From Stuttgart, Germany to Beijing, China in 100 Days

Traveling has come to an end, the distance between Stuttgart in Southern Germany and Beijing in Eastern China has been brought behind. What remains are many memories of great experiences and encounters, not only with local people, but also with other travelers. Each of these encounters has made me advance in one way or another, has broadened my horizon. One thing at the very beginning: the 100 days are definitely too short for such a trip. I knew this from the very beginning, but still did not want to miss the experience.

The Travel Route

The journey led me from Stuttgart first to my parents house in Switzerland from where I continued by train to Venice. In that famous city I started a game which would continue to Istanbul. A game I called sampling of countries. Since my time was very limited I used the little time I had to get a good first impression of all the places I visited and an idea what the soul of the country consisted of. It was a particularly interesting experience to get to know the differences of all the former Yugoslavien countries. Entering Albania meant a major change for me. Suddenly I was not familiar with the local language anymore and the well established infrastructure was nowhere to be found. I got the feeling I had left Europe far behind. The feeling however changed immediately when I crossed the Albanian-Greek border.
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By crossing the Bosphorus in Istanbul I left Europe for good. Not only geographically, but also culturally Anatolia, the Asian part of Turkey, is a very different world. The statement that Western Turkey is just like Europe is in my opinion a fairy tale, since the Turkish have their very own strong culture. The differences between west and east of that country however are very real and not only present due to fact that there are the Turkish on the one side and the Kurdish on the other side. Iran more than fulfilled my expectations with the people’s hospitality and their interest in foreigners. The people also surprised me with a respect for other persons, which I dubbed the Persian attitude. Entering Turkmenistan I left the Middle East and set foot to Central Asia. Again a huge change: with despots reigning their country with their personal wealth much more important than their people’s well-being. In Central Asia I could also see the first influences from China, for example in form of the green tea which was being offered besides the omnipresent black tea further west. Central Asia lasted all the way from Ashgabat in Turkmenistan to Turpan in the east of the Xinjiang province in China. The whole Xinjiang province is historically and culturally a part of Central Asia as one could tell by the food and the language of the local people. In Jiayuguan I had finally reached Chinese heartland, not only because I saw the Great Wall for the first time. The few spots of Central Asia in the Muslim Quarter in Xian did not convince me, that I would be seeing real parts of Central Asia.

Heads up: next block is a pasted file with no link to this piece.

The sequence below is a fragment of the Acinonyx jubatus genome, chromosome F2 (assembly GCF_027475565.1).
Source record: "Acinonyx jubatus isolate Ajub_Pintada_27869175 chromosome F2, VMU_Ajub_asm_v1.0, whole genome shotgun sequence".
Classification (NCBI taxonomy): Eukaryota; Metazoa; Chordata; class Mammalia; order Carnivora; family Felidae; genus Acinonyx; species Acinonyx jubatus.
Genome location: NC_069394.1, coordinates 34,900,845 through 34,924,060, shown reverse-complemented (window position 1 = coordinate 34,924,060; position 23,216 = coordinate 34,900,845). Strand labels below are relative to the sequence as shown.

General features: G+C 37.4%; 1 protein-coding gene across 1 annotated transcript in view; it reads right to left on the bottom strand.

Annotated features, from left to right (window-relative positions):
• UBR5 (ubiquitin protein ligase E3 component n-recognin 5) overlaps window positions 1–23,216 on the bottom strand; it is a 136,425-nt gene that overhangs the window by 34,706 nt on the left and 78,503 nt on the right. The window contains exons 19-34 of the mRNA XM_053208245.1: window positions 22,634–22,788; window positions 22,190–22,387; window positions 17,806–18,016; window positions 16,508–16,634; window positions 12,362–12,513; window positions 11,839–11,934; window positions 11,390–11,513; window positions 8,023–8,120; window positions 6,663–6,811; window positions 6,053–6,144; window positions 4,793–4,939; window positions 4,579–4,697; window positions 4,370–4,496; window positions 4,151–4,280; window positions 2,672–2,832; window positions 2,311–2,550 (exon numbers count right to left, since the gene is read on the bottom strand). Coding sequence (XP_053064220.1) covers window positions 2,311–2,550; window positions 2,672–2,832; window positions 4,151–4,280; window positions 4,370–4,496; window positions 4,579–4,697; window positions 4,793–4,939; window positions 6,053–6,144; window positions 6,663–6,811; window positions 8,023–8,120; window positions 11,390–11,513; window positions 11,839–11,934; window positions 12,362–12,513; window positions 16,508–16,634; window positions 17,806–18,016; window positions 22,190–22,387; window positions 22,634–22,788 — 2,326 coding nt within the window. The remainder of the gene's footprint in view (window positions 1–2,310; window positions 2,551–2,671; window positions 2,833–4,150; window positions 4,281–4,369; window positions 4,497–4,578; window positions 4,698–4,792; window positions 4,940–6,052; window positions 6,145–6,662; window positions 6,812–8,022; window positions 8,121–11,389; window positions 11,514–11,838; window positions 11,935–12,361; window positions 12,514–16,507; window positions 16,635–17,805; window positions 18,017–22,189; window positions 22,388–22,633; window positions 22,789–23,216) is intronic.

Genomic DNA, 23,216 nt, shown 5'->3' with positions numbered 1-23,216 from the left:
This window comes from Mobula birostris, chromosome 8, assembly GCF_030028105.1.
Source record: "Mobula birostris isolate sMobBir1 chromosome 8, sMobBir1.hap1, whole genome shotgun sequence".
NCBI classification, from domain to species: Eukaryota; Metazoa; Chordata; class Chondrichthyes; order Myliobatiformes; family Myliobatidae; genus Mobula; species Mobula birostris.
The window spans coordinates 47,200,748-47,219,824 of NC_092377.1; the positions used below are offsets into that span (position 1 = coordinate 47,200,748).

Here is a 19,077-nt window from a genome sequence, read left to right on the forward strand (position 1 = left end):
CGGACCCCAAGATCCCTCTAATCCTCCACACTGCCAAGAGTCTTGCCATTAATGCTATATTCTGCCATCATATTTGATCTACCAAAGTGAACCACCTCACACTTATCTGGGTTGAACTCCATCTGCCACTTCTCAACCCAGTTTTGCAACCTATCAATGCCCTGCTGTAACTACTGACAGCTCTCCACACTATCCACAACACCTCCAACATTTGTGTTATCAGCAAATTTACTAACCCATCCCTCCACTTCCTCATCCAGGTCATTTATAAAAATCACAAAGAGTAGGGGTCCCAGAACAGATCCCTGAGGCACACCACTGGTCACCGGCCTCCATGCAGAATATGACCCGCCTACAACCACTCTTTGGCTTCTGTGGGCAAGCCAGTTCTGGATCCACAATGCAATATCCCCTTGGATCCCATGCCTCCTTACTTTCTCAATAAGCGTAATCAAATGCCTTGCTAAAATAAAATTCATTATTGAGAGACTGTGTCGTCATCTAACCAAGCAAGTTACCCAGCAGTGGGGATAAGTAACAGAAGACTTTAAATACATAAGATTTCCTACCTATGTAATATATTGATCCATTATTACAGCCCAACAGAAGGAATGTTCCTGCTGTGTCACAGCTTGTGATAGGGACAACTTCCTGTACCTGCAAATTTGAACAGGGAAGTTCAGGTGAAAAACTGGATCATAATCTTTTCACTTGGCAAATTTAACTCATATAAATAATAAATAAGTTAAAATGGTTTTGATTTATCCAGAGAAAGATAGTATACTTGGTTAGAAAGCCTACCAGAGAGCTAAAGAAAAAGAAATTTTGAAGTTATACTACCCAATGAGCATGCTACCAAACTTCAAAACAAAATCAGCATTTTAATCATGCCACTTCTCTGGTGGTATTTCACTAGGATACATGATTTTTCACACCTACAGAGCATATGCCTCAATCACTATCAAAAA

Which Country Was the Most Beautiful?

A question which is often asked when one was on a long journey and visited many countries. And also a question which should be prohibited. Why? Every country, every region has to offer a unique nature, from mountains and lakes on the Balkans to the rocks in Cappadocia, the deserts in Iran, in Central Asia or in China. On the other hand, the interesting part of such a journey is not only visiting nature and tourist attractions, but also exchanging experiences with the local people.
Since I only got a very brief impression of most of the countries I traveled through it would also be unfair to come to an ultimate conclusion. Each country through which I traveled had its highlights. And in all the countries the people were hospitable and open to foreigners (maybe with the exception of Istanbul, where I just had too many bad experiences with people only wanting to make money from me).

What Would I Do Differently Next Time?